She sets her jaw. Here comes the wooly-faced man with the tarp-covered cart. He’s always here, hustling the corner by the bank, but she forces herself to look straight ahead as she hurries down the sidewalk, skin prickling.
Next comes the BART station, with its gauntlet of grubby people. She veers around them and comes face-to-face with the tall man in the smeared raincoat. She holds her breath and charges onward as he barks, “God bless you!” at her back.
She squares her shoulders. She’s doing fine. Two more blocks and then she’s nearly there. She feels the air on her face. Her legs are strong and she walks with purpose.
As she passes the sidewalk café, a handsome young waiter catches her eye and smiles, but she looks away. Why would she trust guys who pretend she’s pretty? She knows very well that she is not, with her crooked nose and pointy chin.
She looks down at the sidewalk and follows the feet walking in front of her, then glances up and sees the safety of the Hobart Building, where the guard makes every visitor sign in. She waits at the crosswalk, balanced on the balls of her feet, watching traffic, scanning the last dangerous stretch. The light changes and she hurries across the intersection. The moment she reaches the other side, the filthy man in the wheelchair rolls into view.
Reeve stops, feeling her chest knot. She considers crossing back to the other side of the street and approaching the building from the far corner, by the flower stand. But the man is looking the other way. If he just keeps rolling forward, Reeve can slip past behind him, unseen.
She calculates, takes a breath, and hurries toward the building’s entrance. She is twenty feet away . . . ten . . . five . . . when the man in the rolling chair works his wheels and pivots. His eyes blaze. His whiskers jut out like wire.
Reeve jumps back, swallows, and charges past him into the building, where she stops in the cool lobby to catch her breath. Next, she confronts the elevator. It’s so old and small that it feels cramped with just three people. She knows she could do it; she has done so in the past. But not today. She opts for the stairs.
The waiting area of Dr. Ezra Lerner’s office is always scented with citrus, and she is relieved to arrive early so she can enjoy the fragrance and cool down after climbing nine flights. She nods at the receptionist, a pleasant woman with a Cupid’s-bow mouth, and slides into her favorite chair.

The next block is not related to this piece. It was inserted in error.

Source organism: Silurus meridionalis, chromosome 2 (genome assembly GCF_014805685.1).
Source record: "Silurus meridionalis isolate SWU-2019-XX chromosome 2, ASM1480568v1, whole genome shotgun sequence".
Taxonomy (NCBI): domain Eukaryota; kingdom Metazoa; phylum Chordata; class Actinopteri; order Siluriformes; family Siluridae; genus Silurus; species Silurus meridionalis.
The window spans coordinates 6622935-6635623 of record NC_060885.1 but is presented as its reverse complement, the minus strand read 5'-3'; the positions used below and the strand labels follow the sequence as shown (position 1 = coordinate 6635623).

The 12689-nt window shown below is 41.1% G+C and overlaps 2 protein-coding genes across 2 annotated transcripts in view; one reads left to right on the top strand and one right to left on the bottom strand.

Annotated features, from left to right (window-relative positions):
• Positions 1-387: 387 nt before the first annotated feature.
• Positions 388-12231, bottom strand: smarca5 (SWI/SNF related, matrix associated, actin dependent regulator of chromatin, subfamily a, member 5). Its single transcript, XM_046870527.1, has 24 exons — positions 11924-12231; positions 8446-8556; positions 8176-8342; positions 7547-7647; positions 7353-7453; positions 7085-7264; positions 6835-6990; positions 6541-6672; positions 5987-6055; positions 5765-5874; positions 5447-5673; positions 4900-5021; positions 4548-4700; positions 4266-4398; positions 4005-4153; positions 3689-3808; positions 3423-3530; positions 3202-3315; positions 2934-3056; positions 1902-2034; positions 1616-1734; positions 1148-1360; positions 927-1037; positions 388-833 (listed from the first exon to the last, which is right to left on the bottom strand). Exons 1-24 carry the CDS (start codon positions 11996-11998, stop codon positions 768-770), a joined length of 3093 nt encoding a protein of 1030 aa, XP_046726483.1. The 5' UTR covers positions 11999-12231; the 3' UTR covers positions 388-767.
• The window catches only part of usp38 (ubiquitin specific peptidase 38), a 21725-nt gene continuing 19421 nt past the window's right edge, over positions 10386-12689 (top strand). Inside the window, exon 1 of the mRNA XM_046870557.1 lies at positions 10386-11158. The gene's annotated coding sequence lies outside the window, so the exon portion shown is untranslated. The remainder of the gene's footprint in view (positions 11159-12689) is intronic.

The walls are pale jade, and a white orchid blooms from a cobalt-colored pot on the coffee table. She picks up the latest copy of The New Yorker and flips through, looking at photos and reading cartoons. Sometimes she gets all of them, but today they seem obscure. She studies them for meaning and chides herself for not following the news.
At exactly 9:30, the receptionist says, “Miss, Dr. Lerner will see you now.” Patient privacy is strict office etiquette, another reason Reeve feels safe here. The receptionist never calls out her name, even if no one else is in the waiting room. Only her family, a few people in law enforcement, and Dr.
Lerner know that Regina Victoria LeClaire, the girl who was kidnapped at age twelve and held captive for nearly four years, has legally changed her name.
She is no longer “Edgy Reggie,” the feral girl who responded to media attention by whacking down cameras. She now thinks of herself as agile, not skittish. As serious, not grim. She has transformed into a composed young woman who is living a pleasant, structured life. She even has a job.
As Reeve replaces the magazine beside the orchid and stands, the office phone rings, which is slightly unusual, and as she walks down the carpeted hallway to Dr. Lerner’s door, she hears the receptionist’s bright greeting fade to a darker tone: “Oh no. . . . Oh no . . . Yes, of course, but the doctor has a patient and . . .”
Reeve puts her hand on the doorknob and pauses to listen, but Dr. Lerner swings open his door, saying, “Reeve, always so good to see you.”
Dr. Ezra Lerner perhaps looks too young to be an expert of any kind, but he is in fact a leading authority on captivity syndromes, which is why Reeve’s father first contacted him. He has the taut, compact physique of a gymnast. His face is clean shaven, his eyes observant. His little dog, a shaggy mutt named Bitsy, stands beside him, wagging her tail and looking up at Reeve with canine adoration.
Reeve stoops to scratch Bitsy’s head. “It’s good to see you, too.”
She crosses the small room to take her usual seat on the sofa, pats the cushion, and Bitsy jumps up beside her.
Dr. Lerner settles into his chair, watching her, and asks how she’s sleeping. He always asks this.
“Nothing to report. No bad dreams. No panic attacks. I haven’t had a nightmare in so long, I’m starting to feel boring.”
Almost normal, she thinks, though that’s a term that Dr. Lerner would
never use. During the early stages, she met with him for hours at a time. Then three times a week. Then twice a week. And now only on Tuesdays, a measure of her progress.
He asks a few questions about her new job, and with a slight smile, she retrieves a sheet of folded notepaper from her pocket. “Homework,” she volunteers, waving the paper. “Right here.”
She unfolds it, saying, “I thought about the reasons I like working at the restaurant. And even though it’s only part-time, it’s a pretty long list.” She glances up, adding, “A good thing, but I’ll try to keep it brief.”
A smile flickers across Dr. Lerner’s face an instant before his cell phone pings a muted note and his smile fades. “I’m very sorry, Reeve. Please excuse me a second,” he says, checking the screen.
She stiffens. Dr. Lerner has never allowed himself to be distracted during their sessions before. “Is it an emergency?”
He scowls at the phone, shakes his head, and sets it on the corner of his desk. “I’m sorry, Reeve. Please continue.”
“But do you need—”
“No, no, it can wait.” He takes a breath, bringing his gaze up to hers. “You were telling me about the restaurant.”
“You were afraid you wouldn’t like it,” he prompts.
“Um, right. But just the opposite. And part of the reason I like it so much, I think, is that it has no emotional baggage.”
“Ah. Meaning what, exactly?”